The DLHF membranes were spun using co-extrusion spinning technique using a custom-made triple orifice spinneret. The dope extrusion rate (DER) for inner dope solution was maintained at 1:1 ratio with the bore fluid flow rate (BFFR) where the DER and BFFR was run at 8 mL/min. Meanwhile, the DER of the outer dope solution was run at 1 mL/min. To remove any remaining NMP solution, the fabricated DLHF membranes were immersed under flowing tap water for 48 h. In order to prevent the membrane structure from collapsing, the membranes were then treated with 10% glycerol and submerged for 24 h. The DLHF membranes underwent air drying at room temperature prior to storage.

2.5. Membrane Characterisation

The whole fabricated membrane was analysed based on based on SEM images, EDX analysis, and inner surface contact angle goniometer.
The SEM (Hitachi, USA) was used to observe the DLHF membranes’ cross-sectional and surface morphology. An approach called freeze fracturing was used to prepare the membrane’s cross-sectional surface. To achieve a smooth cutting of the cross-sectional surface, the membrane was snapped while the membrane was immersed in liquid nitrogen for few seconds. The membrane’s surface was prepared by cutting a 1 cm-long piece of the membrane. The prepared samples were placed on stab. The sample was sputter-coated with gold before the SEM analysis to reduce noise.
The hollow fibre membrane’s elemental composition was identified and measured using EDX. The sample was assessed at accelerating voltage of 15 kV. The mapping and spectral point pictures of each sample were viewed and analysed at a magnification of 250×. To get an average value, the analysis was performed three times to determine carbon (C), oxygen (O), sulphur (S), and silicon (Si) atomic concentration.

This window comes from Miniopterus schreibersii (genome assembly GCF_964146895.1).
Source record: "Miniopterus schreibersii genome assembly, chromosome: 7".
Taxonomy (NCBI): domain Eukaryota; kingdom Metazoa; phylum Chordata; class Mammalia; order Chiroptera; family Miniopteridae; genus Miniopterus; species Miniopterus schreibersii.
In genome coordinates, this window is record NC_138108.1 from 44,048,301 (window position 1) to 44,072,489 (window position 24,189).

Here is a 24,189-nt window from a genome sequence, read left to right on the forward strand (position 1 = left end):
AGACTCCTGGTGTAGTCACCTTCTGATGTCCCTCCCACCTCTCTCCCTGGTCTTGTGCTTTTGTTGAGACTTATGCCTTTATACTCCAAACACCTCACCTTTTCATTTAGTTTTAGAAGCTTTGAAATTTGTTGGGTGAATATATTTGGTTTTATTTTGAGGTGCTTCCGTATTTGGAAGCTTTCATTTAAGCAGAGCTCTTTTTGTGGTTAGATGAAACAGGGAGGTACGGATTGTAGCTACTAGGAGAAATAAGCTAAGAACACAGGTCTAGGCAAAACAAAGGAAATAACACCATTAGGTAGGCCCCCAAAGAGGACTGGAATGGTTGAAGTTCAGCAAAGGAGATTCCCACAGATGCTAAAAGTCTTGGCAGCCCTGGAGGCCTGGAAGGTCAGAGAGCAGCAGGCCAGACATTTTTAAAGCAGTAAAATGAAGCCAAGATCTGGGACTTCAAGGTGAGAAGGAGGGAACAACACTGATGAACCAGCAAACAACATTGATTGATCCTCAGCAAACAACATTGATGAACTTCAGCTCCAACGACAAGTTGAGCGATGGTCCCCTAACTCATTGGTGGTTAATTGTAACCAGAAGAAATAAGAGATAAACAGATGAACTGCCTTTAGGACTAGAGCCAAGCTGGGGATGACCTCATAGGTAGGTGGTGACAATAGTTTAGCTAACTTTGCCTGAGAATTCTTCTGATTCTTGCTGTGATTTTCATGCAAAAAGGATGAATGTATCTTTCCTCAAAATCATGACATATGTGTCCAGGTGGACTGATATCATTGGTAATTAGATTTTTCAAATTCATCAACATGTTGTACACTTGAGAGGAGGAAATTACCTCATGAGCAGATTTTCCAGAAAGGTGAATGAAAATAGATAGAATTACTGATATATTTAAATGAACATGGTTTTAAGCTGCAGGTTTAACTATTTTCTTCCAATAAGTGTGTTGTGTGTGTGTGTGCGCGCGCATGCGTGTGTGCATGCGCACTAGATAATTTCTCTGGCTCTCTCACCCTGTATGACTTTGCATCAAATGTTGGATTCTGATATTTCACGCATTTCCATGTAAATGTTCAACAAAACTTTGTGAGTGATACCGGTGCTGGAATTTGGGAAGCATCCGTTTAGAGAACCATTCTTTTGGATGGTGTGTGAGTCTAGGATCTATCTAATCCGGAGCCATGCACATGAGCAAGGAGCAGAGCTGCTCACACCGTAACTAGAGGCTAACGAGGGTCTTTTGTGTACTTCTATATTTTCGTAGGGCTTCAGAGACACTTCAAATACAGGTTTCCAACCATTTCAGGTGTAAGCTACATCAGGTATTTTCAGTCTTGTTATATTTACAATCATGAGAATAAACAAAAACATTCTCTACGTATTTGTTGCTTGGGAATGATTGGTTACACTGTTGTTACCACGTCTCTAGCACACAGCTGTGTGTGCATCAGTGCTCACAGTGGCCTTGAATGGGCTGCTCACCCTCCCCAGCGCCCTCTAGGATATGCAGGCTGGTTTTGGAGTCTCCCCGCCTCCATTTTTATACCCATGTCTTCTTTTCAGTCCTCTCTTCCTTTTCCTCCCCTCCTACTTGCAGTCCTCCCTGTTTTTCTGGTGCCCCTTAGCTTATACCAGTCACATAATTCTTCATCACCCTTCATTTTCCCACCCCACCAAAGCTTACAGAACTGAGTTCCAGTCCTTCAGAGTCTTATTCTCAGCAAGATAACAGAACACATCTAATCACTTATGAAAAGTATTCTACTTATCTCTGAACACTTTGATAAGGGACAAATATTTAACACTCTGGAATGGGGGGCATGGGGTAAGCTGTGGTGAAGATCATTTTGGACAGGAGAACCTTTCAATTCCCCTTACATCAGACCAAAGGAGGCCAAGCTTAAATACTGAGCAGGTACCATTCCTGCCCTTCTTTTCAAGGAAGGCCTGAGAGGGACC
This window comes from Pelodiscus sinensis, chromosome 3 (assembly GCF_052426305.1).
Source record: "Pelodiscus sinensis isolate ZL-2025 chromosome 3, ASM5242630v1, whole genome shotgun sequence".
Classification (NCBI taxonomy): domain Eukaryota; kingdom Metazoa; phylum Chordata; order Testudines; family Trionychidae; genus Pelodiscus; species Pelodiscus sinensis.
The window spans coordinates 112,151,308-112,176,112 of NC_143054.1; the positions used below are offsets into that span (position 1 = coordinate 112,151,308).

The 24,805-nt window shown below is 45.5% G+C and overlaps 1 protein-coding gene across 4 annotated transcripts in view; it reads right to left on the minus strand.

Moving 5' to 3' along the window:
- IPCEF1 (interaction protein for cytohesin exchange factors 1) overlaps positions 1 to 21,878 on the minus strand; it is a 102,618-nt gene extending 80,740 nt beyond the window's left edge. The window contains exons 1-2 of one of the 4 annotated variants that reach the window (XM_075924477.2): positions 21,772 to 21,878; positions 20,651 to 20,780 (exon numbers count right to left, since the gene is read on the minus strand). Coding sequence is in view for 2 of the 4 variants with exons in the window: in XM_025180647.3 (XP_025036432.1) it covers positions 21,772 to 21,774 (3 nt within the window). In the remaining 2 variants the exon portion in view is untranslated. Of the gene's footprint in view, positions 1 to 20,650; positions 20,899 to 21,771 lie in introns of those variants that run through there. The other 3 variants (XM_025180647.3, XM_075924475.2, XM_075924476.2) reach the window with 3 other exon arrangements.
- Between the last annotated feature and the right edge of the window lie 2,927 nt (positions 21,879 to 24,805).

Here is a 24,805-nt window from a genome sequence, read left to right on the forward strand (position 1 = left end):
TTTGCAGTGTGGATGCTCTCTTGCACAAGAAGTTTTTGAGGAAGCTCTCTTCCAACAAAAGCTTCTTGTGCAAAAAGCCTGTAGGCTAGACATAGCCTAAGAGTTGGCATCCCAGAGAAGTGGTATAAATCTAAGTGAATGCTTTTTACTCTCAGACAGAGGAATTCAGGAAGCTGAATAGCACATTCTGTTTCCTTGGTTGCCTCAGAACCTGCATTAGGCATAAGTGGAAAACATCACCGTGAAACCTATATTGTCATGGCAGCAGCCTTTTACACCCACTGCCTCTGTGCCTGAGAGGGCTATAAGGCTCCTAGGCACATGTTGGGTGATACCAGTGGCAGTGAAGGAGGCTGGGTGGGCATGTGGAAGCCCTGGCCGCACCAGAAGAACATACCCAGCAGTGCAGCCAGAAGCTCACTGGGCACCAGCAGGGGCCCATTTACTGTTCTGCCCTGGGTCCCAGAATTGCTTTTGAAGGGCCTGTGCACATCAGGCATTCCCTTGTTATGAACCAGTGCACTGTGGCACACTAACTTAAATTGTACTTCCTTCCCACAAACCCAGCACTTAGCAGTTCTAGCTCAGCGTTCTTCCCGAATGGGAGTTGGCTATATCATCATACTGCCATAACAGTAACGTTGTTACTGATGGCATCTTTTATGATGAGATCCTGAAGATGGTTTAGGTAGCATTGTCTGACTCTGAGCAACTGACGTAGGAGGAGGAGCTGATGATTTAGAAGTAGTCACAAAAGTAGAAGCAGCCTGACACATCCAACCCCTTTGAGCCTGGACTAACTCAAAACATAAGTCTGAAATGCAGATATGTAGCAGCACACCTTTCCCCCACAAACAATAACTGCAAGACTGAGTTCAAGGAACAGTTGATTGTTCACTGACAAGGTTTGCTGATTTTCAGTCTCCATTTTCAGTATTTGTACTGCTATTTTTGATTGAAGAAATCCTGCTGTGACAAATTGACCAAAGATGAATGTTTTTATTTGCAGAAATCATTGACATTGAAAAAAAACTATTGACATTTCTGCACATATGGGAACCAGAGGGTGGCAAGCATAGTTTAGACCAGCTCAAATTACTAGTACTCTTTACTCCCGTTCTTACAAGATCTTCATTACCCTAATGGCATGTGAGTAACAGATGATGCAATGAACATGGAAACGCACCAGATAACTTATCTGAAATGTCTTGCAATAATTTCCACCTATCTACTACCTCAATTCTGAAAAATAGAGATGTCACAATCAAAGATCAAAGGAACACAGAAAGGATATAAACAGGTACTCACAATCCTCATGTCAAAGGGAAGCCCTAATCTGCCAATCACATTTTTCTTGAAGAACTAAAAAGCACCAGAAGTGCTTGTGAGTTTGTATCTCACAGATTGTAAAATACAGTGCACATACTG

Surface hydrophilicity property of the membrane was analysed using a contact angle goniometer (Dataphysics, Germany). A strand of membrane fibre was set at a designated stage, where 0.2 μL water droplet was dropped on the surface of the membrane at fixed 1.0 μL/s of dosing rate using the sessile drop method. The water droplet’s shadow on the membrane was observed and the contact angle value of the water droplet on the surface of the membrane was recorded. Ten measurements of the contact angle were taken for each fibre to ensure a valid measurement.

2.6. Membrane Permeability Analysis

A crossflow ultrafiltration experiment setup was used to examine the membrane’s permeability and flux. Tap water was used as the feed and allowed to pass through membrane module. A stabilizing test was carried out prior to the permeability analysis for 10 min at 1.0 bar. Next, the permeate was collected and measured for every 10 min at a fixed pressure of 0.5 bar. To obtain an average result, the testing was conducted three times. The Equation (1) was used to determine the membrane’s permeability.